EU to set labelling requirement for 56 additional fragrances in cosmetic products.

The European Commission is planning an amendment to the cosmetics Regulation that will set a labelling requirement for an additional 56 fragrance allergens.

The changes, set out in a European Commission draft amendment, mean cosmetic products in the EU must list on their labels 81 allergenic chemicals found in fragrances or essential oils if they are present at levels greater than 0.001% for leave-on products or 0.01% for rinse-off products.

The new substances, derived from synthetic fragrances, include;

  • menthol;
  • terpineol;
  • linalyl acetate;
  • camphor;
  • vanillin; and
  • geraniol derivatives (geranial and geranyl acetate).

The newly added substances also include some natural essential oils/extracts such as ylang ylang oil (cananga odorata flower oil), cinnamon oil (cinnamomum zeylanicum bark oil) and lavender oil (lavandula officinalis flower oil).

The amendment offers companies a transition period of three years from when the amendment takes effect to reformulate their products and comply. However, it also gives five years for the withdrawal of non-compliant products.

Currently, 25 cosmetic fragrance ingredients, listed in Annex III of the cosmetics Regulation, must be included in the list of product ingredients on cosmetics packaging, while all other fragrances can be listed as “parfum” or “aroma”.

The draft amendment follows a 2012 Opinion by the Scientific Committee on Consumer Safety (SCCS) that identified the additional 56 allergens, which have caused allergies in humans and have currently no requirement of individual labelling.

The Commission is expected to open the amendment for feedback soon, after which it is expected to be adopted in the first half of 2023, according to a WTO notification.



Commission bans 14 CMRs under EU cosmetic products Regulation.

New concentration limits for uses of methyl salicylate

The European Commission has banned 14 carcinogenic, mutagenic or toxic for reproduction (CMR) chemicals from being used in cosmetic products.

A Commission amending Regulation, dated 15 September, has added the chemicals to the prohibited substances list under Annex II of the cosmetic products Regulation.

The banned CMRs include:

  • tetrafluoroethylene;
  • 3-methylpyrazole;
  • 4-methylpentan-2-one oxime;
  • 6,6′-di-tert-butyl-2,2′-methylenedi-p-cresol; and
  • methyl isobutyl ketone.

The ban will come into force on 17 December and cover all cosmetic products on the EU market, imported and EU-made. It marks the fifth annual update to the Commission Regulation restricting and/or prohibiting the use of CMR substances in cosmetic products.

Methyl salicylate

The amending Regulation also introduces new restrictions on the use of methyl salicylate, an ingredient in many fragrance mixtures and oral hygiene products.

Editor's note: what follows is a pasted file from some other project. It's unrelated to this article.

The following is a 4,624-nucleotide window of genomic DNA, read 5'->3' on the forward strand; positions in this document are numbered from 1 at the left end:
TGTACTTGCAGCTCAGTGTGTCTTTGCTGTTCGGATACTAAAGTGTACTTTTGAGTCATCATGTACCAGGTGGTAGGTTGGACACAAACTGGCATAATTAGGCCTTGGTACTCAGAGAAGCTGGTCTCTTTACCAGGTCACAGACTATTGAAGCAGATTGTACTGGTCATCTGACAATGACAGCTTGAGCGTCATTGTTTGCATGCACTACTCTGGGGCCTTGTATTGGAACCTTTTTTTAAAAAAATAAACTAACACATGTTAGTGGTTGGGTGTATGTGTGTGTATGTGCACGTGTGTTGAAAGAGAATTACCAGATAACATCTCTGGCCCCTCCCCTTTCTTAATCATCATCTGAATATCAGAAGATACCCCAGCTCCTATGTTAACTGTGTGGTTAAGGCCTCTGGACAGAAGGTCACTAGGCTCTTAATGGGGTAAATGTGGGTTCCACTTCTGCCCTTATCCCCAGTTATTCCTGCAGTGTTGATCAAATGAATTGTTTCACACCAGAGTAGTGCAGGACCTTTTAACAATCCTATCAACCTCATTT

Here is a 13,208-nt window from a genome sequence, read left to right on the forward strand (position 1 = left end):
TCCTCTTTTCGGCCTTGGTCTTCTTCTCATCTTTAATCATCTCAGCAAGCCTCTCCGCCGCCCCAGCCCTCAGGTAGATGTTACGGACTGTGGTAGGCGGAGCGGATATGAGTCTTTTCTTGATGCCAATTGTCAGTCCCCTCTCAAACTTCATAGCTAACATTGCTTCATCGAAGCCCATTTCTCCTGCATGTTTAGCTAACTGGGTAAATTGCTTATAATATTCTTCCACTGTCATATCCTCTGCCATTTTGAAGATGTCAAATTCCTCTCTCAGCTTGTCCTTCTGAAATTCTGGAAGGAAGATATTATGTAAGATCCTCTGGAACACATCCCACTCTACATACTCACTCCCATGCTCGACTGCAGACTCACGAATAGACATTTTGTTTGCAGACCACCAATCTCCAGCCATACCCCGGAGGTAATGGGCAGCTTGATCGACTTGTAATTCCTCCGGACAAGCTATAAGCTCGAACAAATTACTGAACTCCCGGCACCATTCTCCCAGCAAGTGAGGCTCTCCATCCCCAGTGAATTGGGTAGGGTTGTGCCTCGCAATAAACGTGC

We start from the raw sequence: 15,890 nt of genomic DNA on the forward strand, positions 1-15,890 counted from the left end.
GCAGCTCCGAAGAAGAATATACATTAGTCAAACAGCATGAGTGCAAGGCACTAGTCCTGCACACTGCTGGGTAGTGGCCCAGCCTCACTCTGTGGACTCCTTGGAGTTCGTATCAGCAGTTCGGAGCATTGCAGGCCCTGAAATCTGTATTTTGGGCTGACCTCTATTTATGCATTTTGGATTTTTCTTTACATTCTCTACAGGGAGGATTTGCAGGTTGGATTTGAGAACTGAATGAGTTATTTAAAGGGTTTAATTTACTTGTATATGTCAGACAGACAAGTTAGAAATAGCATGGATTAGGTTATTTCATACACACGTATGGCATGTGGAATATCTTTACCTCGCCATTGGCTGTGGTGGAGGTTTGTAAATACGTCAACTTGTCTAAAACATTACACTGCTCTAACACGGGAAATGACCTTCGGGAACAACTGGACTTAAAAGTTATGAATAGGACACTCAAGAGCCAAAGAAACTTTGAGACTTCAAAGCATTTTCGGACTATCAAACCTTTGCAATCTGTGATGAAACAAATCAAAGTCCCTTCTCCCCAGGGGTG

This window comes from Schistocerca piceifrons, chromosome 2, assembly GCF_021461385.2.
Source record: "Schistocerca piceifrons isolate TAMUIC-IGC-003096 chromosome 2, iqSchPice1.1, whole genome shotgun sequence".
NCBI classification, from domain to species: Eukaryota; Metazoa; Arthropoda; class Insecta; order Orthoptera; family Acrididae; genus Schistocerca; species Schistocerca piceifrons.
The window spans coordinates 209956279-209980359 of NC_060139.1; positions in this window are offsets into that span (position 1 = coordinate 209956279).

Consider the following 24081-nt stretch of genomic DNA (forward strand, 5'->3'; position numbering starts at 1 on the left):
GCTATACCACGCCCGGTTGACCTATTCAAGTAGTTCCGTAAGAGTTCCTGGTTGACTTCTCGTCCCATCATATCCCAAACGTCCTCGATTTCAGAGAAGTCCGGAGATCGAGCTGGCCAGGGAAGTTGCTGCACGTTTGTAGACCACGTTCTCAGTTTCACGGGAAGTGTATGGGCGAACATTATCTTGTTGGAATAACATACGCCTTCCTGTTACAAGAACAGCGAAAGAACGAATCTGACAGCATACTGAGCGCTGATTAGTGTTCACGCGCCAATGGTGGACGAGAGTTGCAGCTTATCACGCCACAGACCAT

The European Commission’s Scientific Committee on Consumer Safety (SCCS) concluded in October that the substance is safe when used in cosmetic products up to set maximum concentrations.

However, the SCCS pointed out that methyl salicylate is also used in other consumer products, such as household cleaning items, so combined exposure could exceed safe levels.

Therefore, the use of methyl salicylate will be restricted as follows:

  • up to 0.06% in leave-on skin products (except face make-up, spray/aerosol body lotion, spray/aerosol deodorant, and hydroalcoholic-based fragrances) and leave-on hair products (except spray/aerosol products);
  • up to 0.05% in face make-up (except lip products, eye make-up and make-up remover);
  • up to 0.002% in eye make-up and make-up remover;
  • up to 0.009% in leave-on hair products spray/aerosol;
  • up to 0.003% in deodorant spray/aerosol;
  • up to 0.4% in body lotion spray/aerosol;
  • up to 0.06% in rinse-off skin products (except hand wash) and rinse-off hair products;
  • up to 0.6% in hand wash, hydroalcoholic-based fragrances, and mouthwash intended for children above 10 years of age and adults;
  • up to 0.03% in lip products;
  • up to 2.52% in toothpaste;
  • up to 0.1% in mouthwash intended for children aged 6-10 years; and
  • up to 0.65% in mouth spray.

Methyl salicyclate is banned from use in cosmetic products for children under six. The only exception is toothpaste.



European Commission adopts authorisation decision for use of 4-tert-OPnEO

EU executive permits application of the endocrine disruptor in pharmaceuticals

The European Commission has adopted a REACH authorisation decision granting a specific use of the SVHC 4-tert-OPnEO.

In an EU Official Journal entry on 13 September, the EU executive announced it has permitted Pfizer Manufacturing Belgium use of the chemical – also known as 4-(1,1,3,3-tetra methylbutyl)phenol, ethoxylated – as a surfactant within a lubricant used in the manufacture of pharmaceutical drug products.